Dependency Confusion – I’m Dazed and Confused

“Dazed and Dependency-Confused in Dallas”

Dear Sloan,

I am confused about dependency confusion attacks. I’m dreading the topic of dependency hijacking. I’m also not good with namespace confusion? And I’m in a real tizzy about typosquatting? I know that simply overlooking these terms isn’t an option, and I want to be well-versed as I explain their importance to decision-makers in my org. Will you please help me to clarify and define these terms? 

Thank you,

Dazed and Confused in Dallas

Dear Dazed and Confused in Dallas,

You’re not alone in being discombobulated about dependency confusion. 🤔 And you’re right on in recognizing the importance of grasping all of these terms. So, to quell some of your angst, know that dependency confusion is sometimes referred to as dependency hijacking. It’s also informally known as namespace confusion. I hope that helps you a bit. 💡

Now, What Does Dependency Confusion Mean?

Dependency confusion is one type of software supply chain attack. This is also known as dependency hijacking, and namespace confusion. (If you’re thinking ‘what’s a software supply chain, that’s another story for another day :0)). Anyway, here’s how attacks could happen:

  • Attackers deliberately confuse your package managers. They trick your script to pull in a malicious software (malware) file instead of the intended file.
  • Attackers identify the internal package names. Next, they place malicious code with the same name in public package repositories.
    • When they publish it to the public (e.g. on npm/PyPI/RubyGems/other repo), it has the same name as your private dependency. When this happens, the public dependency gets pulled into your code, instead of your own, private one. *depending on how you configure your tools.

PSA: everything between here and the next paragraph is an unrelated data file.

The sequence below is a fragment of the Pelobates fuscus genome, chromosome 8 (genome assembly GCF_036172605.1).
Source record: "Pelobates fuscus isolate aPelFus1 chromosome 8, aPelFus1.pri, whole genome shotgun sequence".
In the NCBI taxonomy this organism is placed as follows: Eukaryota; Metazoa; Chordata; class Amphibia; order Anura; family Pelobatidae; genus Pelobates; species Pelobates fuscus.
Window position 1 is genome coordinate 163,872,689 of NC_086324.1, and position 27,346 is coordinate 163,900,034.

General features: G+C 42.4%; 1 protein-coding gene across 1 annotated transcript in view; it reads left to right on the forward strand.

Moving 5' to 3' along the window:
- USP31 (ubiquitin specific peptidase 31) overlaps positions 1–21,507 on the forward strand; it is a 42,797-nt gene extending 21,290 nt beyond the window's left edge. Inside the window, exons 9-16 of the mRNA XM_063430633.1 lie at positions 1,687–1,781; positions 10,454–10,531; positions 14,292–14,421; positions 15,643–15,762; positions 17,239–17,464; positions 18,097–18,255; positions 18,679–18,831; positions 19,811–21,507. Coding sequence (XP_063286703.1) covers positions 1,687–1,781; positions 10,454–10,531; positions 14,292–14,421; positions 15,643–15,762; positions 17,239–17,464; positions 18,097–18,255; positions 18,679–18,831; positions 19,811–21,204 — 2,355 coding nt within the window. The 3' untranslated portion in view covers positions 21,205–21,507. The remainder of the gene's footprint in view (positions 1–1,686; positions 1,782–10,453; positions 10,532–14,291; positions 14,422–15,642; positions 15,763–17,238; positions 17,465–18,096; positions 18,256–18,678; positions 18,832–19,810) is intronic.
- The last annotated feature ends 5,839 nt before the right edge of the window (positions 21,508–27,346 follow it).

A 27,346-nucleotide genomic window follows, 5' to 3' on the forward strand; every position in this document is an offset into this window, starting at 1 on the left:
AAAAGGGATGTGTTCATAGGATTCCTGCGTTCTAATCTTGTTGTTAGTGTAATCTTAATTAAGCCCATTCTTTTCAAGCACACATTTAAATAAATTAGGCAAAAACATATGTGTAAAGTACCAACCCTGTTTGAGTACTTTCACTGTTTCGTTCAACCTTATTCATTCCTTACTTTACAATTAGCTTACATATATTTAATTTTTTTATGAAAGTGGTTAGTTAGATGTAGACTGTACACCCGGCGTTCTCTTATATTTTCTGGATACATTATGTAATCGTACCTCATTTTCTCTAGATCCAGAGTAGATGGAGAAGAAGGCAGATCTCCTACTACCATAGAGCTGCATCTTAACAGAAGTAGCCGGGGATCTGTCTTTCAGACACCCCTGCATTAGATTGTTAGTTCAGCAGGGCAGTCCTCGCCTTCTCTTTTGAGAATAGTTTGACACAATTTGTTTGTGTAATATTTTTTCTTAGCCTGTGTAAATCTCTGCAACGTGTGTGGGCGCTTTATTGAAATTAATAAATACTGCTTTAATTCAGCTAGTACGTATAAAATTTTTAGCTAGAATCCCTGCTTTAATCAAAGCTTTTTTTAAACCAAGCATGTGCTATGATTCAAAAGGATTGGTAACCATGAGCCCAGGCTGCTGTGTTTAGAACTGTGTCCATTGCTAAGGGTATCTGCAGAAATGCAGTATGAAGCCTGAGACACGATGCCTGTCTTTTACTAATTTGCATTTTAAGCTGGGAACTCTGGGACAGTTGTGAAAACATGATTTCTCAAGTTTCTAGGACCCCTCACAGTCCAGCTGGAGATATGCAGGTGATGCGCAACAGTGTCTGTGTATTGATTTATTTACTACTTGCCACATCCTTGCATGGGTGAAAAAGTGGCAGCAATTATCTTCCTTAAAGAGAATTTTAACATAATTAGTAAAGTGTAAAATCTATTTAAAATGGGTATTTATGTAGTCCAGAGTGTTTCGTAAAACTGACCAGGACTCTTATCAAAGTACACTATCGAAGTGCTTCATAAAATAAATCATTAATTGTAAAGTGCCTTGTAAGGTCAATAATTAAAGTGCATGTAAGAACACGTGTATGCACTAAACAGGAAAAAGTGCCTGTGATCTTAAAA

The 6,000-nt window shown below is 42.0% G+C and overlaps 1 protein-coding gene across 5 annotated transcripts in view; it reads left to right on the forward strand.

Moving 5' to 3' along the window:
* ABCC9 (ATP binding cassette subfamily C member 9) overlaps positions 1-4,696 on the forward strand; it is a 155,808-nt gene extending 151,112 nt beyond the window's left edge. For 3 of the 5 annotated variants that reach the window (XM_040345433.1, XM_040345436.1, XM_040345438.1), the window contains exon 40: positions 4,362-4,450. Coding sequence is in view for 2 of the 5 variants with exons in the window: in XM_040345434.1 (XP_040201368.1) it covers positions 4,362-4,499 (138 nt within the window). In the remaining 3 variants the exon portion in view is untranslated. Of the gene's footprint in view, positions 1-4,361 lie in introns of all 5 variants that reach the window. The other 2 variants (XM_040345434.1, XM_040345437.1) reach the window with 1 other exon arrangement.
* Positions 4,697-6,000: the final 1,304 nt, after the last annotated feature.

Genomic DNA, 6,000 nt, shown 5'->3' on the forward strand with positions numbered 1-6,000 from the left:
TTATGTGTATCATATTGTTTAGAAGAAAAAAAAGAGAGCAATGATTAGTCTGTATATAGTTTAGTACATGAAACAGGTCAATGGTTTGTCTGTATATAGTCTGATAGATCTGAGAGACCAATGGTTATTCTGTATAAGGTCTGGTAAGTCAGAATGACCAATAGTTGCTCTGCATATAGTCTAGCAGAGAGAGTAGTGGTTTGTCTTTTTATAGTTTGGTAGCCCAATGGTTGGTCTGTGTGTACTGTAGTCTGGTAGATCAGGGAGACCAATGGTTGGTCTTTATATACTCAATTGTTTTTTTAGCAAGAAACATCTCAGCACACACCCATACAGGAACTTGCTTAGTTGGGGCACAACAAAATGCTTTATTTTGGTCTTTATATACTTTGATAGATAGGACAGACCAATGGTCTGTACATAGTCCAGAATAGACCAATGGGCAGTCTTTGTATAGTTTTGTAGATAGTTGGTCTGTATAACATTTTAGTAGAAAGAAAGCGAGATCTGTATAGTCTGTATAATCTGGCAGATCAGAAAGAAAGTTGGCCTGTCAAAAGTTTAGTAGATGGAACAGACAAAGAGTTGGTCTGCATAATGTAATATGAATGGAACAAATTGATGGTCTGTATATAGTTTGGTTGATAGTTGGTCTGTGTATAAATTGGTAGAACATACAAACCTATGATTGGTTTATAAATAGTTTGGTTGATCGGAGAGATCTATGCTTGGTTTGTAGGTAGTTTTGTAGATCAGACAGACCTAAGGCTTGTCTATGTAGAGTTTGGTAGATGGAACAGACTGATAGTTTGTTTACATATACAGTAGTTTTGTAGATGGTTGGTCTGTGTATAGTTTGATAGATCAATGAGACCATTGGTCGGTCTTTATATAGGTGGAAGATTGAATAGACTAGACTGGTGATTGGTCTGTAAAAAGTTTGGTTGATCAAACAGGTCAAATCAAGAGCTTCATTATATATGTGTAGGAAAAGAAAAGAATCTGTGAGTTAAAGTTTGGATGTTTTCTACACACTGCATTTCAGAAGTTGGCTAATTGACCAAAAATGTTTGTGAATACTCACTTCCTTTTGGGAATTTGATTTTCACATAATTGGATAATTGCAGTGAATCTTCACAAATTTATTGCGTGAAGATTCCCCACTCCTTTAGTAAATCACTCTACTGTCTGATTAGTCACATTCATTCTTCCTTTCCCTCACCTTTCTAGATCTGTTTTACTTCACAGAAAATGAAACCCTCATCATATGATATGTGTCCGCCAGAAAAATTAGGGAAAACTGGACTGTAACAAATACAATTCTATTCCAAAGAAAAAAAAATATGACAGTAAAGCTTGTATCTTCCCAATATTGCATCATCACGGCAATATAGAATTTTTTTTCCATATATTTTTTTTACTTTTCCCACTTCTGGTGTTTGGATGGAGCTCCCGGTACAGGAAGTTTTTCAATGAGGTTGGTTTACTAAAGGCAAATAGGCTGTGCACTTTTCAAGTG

• How does the attack succeed? There are two files of the same name. Most installers are configured to pick the file with the highest version number.
    • When the attackers place the malicious code of the same name in the public repo, they ensure it has a higher version number than the intended package.
  • At times, the attackers may use names of dependencies that no longer exist to confuse the package managers.

Tame Your Tizzy About Typosquatting

Dazed and confused, I’m happy to tame your tizzy. Typosquatting is a type of dependency confusion as well. So, what is typosquatting?  I’m glad you asked.  Here are some details around typosquatting attacks:

  • Attackers post malicious components to public repos (npm/PyPI/RubyGems….)
  • They make sure their malicious components share the same name and spelling of legitimate components. But, intentionally misspell the malicious component name. They change only 1-2 letters.
    • Attackers know that typos happen, and capitalize on developers making typographical errors.
  • Attackers know that developers may mistake the attacker’s component for the real thing when quickly browsing the list. (This is also known as “brandjacking”)

If you’d like to dig deeper into the topics of npm dependency confusion, or typosquatting examples, check out Sonatype’s blog. “Newly Identified Dependency Confusion Packages Target Amazon, Zillow, and Slack; Go Beyond Just Bug Bounties.”  See our handy guide on Preventing Namesapce Confusion.  Or, sign up to watch this super informative webinar on How to Avoid the ‘Dependency Confusion’ Software Supply Chain Hack. As always, let us know what you think in the comments below.

Yours Truly,

~ Making Cyber a Safer Space

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Doctor Octopus

Hey could we get a date attached to these posts? I’m just curious how up-to-date this is.